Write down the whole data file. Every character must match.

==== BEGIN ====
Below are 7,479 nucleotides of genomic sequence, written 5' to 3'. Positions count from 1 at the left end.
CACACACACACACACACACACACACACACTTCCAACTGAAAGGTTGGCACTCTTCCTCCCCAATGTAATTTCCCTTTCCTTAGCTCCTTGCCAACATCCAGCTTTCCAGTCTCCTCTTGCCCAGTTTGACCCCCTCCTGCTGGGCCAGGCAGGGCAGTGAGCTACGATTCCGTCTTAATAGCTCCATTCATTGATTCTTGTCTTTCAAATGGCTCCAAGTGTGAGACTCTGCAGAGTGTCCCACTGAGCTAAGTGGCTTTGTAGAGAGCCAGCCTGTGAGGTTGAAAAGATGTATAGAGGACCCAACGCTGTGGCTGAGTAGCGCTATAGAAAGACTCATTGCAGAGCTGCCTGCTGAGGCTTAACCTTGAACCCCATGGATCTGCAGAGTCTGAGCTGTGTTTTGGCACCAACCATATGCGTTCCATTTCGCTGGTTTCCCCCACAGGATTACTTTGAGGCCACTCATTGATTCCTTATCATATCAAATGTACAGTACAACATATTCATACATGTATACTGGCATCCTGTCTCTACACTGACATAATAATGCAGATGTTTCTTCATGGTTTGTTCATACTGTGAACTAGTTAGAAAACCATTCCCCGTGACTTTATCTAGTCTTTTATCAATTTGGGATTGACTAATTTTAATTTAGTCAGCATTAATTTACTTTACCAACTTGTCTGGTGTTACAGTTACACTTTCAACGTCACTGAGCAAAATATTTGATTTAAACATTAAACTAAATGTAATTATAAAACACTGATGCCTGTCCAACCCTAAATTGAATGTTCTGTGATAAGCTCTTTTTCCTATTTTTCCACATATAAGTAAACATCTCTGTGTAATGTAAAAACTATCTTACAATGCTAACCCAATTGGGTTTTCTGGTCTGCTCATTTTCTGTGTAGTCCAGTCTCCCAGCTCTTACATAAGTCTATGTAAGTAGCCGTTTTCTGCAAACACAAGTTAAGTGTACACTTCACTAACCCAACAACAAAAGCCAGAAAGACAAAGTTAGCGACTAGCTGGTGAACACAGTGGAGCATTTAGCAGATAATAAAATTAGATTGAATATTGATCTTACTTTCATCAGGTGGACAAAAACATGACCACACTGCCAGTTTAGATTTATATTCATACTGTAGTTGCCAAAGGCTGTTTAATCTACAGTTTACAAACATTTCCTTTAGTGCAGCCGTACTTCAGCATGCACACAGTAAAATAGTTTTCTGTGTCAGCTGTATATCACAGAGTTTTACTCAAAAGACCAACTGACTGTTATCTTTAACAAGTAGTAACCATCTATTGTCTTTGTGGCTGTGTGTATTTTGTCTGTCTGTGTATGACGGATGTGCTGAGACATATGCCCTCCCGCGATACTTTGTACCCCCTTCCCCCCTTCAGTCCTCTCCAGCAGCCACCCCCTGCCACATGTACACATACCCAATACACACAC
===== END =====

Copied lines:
Below are 7,479 nucleotides of genomic sequence, written 5' to 3'. Positions count from 1 at the left end.
CACACACACACACACACACACACACACACTTCCAACTGAAAGGTTGGCACTCTTCCTCCCCAATGTAATTTCCCTTTCCTTAGCTCCTTGCCAACATCCAGCTTTCCAGTCTCCTCTTGCCCAGTTTGACCCCCTCCTGCTGGGCCAGGCAGGGCAGTGAGCTACGATTCCGTCTTAATAGCTCCATTCATTGATTCTTGTCTTTCAAATGGCTCCAAGTGTGAGACTCTGCAGAGTGTCCCACTGAGCTAAGTGGCTTTGTAGAGAGCCAGCCTGTGAGGTTGAAAAGATGTATAGAGGACCCAACGCTGTGGCTGAGTAGCGCTATAGAAAGACTCATTGCAGAGCTGCCTGCTGAGGCTTAACCTTGAACCCCATGGATCTGCAGAGTCTGAGCTGTGTTTTGGCACCAACCATATGCGTTCCATTTCGCTGGTTTCCCCCACAGGATTACTTTGAGGCCACTCATTGATTCCTTATCATATCAAATGTACAGTACAACATATTCATACATGTATACTGGCATCCTGTCTCTACACTGACATAATAATGCAGATGTTTCTTCATGGTTTGTTCATACTGTGAACTAGTTAGAAAACCATTCCCCGTGACTTTATCTAGTCTTTTATCAATTTGGGATTGACTAATTTTAATTTAGTCAGCATTAATTTACTTTACCAACTTGTCTGGTGTTACAGTTACACTTTCAACGTCACTGAGCAAAATATTTGATTTAAACATTAAACTAAATGTAATTATAAAACACTGATGCCTGTCCAACCCTAAATTGAATGTTCTGTGATAAGCTCTTTTTCCTATTTTTCCACATATAAGTAAACATCTCTGTGTAATGTAAAAACTATCTTACAATGCTAACCCAATTGGGTTTTCTGGTCTGCTCATTTTCTGTGTAGTCCAGTCTCCCAGCTCTTACATAAGTCTATGTAAGTAGCCGTTTTCTGCAAACACAAGTTAAGTGTACACTTCACTAACCCAACAACAAAAGCCAGAAAGACAAAGTTAGCGACTAGCTGGTGAACACAGTGGAGCATTTAGCAGATAATAAAATTAGATTGAATATTGATCTTACTTTCATCAGGTGGACAAAAACATGACCACACTGCCAGTTTAGATTTATATTCATACTGTAGTTGCCAAAGGCTGTTTAATCTACAGTTTACAAACATTTCCTTTAGTGCAGCCGTACTTCAGCATGCACACAGTAAAATAGTTTTCTGTGTCAGCTGTATATCACAGAGTTTTACTCAAAAGACCAACTGACTGTTATCTTTAACAAGTAGTAACCATCTATTGTCTTTGTGGCTGTGTGTATTTTGTCTGTCTGTGTATGACGGATGTGCTGAGACATATGCCCTCCCGCGATACTTTGTACCCCCTTCCCCCCTTCAGTCCTCTCCAGCAGCCACCCCCTGCCACATGTACACATACCCAATACACACAC